‘WE NEED TO LET THE ETHANOL SUBSIDIES EXPIRE’…. Following up on an item from two weeks ago, there are two existing ethanol subsidies that are due to expire at the end of the calendar year, which means Congress may have to act during the lame-duck session to save them — if they’re to be saved.
The question is what conservative Republicans are prepared to do about it. Greg Sargent reported today that there may be “a new intra-GOP war brewing” over this issue — by some measures, more intense than the earmark fight — and he talked to a couple of leading far-right senators who’ll likely lead the way.
Senators Jim DeMint and Tom Coburn, two leading conservative Senators who have pushed the GOP to be serious about its anti-spending rhetoric, told me they are calling on fellow Republicans to urge Congress to allow ethanol subsidies to expire — something that could put other leading GOP Senators in an awkward spot, and could put them in the cross-hairs of the Tea Party. […]
With billions in ethanol subsidies set to expire this year, including a 45-cent-a-gallon tax credit for ethanol blenders that heaped nearly $5 billion on to the deficit last year, it appears senators DeMint and Coburn are dead serious about pressing the point.
Neither conservative left much in the way of wiggle room. DeMint said supporters of the subsidies are “just protecting a parochial interest ahead of the national interest.” Coburn added a continuation of the subsidies would be the opposite of what the Tea Party base wants from the GOP.
I continue to think this will be fun to watch. On the one hand, congressional Republicans inclined to do what corporate lobbyists tell them to do, and the lobbyists naturally want the industry subsidies to continue. The American Future Fund is a shadowy right-wing group that raised all kinds of secret money to help Republicans win midterm elections, and it just so happens to have been created in large part by a wealthy executive of an ethanol producer. It’s a safe bet he’ll expect his GOP friends to repay his assistance.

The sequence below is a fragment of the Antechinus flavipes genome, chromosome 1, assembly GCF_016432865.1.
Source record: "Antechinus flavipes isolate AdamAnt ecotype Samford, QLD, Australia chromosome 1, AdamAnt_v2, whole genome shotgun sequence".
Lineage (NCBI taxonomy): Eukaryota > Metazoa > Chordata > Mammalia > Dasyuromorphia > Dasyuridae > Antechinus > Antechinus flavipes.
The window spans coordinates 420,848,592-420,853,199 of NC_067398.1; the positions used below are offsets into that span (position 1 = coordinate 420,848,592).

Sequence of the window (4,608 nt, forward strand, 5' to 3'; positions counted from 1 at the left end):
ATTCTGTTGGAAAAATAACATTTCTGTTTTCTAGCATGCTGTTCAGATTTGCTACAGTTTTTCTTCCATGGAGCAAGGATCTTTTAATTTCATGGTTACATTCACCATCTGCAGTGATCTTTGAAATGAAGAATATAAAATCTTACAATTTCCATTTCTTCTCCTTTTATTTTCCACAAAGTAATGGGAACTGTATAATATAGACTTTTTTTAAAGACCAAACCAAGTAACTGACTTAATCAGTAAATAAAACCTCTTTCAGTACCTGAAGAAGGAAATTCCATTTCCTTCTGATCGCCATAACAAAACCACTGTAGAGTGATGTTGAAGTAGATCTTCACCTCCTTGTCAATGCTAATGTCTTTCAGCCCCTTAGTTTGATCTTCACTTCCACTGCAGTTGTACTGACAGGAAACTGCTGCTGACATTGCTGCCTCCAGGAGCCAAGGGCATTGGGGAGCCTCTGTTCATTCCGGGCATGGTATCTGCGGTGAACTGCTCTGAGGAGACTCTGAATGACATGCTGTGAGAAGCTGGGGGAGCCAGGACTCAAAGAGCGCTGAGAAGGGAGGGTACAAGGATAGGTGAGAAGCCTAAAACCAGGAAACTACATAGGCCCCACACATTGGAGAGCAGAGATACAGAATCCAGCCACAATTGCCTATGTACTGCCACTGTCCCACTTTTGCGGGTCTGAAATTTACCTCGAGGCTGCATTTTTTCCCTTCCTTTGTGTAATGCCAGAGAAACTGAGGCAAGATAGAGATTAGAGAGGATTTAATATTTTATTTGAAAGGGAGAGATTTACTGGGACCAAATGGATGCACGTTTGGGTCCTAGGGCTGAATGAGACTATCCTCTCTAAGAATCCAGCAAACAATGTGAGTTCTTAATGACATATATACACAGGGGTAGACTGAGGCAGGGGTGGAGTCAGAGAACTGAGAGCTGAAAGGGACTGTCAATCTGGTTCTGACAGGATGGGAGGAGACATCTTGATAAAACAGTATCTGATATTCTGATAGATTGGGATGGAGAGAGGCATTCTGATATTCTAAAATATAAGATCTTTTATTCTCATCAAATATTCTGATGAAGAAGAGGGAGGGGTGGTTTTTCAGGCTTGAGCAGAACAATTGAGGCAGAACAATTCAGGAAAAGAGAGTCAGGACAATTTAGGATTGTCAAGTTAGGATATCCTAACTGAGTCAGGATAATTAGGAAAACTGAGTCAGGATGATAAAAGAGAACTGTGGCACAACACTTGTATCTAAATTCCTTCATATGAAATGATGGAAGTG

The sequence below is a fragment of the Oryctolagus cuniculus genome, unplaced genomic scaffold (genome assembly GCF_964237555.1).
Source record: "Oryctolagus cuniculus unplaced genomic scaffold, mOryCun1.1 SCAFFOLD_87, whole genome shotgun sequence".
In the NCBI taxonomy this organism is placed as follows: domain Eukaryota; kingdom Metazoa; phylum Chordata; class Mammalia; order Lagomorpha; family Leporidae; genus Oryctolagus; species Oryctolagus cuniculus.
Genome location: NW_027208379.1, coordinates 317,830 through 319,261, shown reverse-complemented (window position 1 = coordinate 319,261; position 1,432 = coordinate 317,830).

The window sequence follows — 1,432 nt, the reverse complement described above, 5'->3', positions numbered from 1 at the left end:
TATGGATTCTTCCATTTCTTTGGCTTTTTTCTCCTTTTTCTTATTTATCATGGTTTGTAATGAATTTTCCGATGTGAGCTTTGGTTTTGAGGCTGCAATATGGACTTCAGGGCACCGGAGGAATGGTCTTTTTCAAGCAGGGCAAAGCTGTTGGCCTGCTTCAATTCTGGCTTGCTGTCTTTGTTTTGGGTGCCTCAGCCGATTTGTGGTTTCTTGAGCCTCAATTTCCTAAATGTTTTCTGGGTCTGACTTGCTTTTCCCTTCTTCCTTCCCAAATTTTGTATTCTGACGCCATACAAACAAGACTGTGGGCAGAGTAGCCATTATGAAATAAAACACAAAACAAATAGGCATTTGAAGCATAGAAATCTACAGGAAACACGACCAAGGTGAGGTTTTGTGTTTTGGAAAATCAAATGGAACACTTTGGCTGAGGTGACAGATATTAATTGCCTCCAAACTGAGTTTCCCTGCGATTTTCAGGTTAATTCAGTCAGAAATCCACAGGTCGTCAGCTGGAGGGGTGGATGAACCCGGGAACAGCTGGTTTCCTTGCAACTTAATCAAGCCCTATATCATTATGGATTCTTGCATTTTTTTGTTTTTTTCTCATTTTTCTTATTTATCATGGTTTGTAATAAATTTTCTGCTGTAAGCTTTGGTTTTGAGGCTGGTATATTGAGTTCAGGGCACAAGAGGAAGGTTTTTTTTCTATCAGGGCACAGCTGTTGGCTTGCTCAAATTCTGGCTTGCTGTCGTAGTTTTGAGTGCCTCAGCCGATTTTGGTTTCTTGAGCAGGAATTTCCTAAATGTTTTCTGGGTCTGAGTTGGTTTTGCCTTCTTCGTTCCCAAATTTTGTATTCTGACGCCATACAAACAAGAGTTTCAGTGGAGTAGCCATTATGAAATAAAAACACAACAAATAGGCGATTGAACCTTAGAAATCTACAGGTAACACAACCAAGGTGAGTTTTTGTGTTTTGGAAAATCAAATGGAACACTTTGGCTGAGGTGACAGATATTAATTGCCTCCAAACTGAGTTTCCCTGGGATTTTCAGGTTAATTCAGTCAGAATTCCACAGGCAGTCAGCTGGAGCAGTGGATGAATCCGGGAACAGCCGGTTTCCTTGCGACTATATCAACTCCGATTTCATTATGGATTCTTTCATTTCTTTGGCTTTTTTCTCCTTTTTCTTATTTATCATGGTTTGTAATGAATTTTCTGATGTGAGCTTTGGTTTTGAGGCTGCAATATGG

On the other, the subsides are expensive, unnecessary, and ultimately counter-productive, and a prime target for anyone who cares even a little about spending cuts.
Also watch to see the extent to which this divides the GOP caucus. With earmarks, the vast majority of Republicans weren’t willing to stick their necks out and reject the base’s demands. But high-profile senators like Orrin Hatch (R-Utah) and Chuck Grassley (R-Iowa) are in a much tougher spot — they want to prove their fiscal conservatism, but they’ve been strong supporters of subsidies like these for years. Iowans, in particular, expect Grassley to deliver.
I continue to think this could be a carefully-applied wedge, driving divisions between the party’s activists and the party’s corporate benefactors. That is, if Dems play it right.
As for the Democratic strategy on this, as far as I can tell, their attention is elsewhere and there is no game plan in place. One possibility is of Dems to kick the can down the road a bit — extending the subsidies for, say, six months — and letting the next Congress deal with the issue.
Or better yet, Dems can simply allow the subsidies to expire this year, and let the next Congress decide whether to resuscitate them. I’d look forward to seeing how the far-right GOP House majority deals with an issue like this one.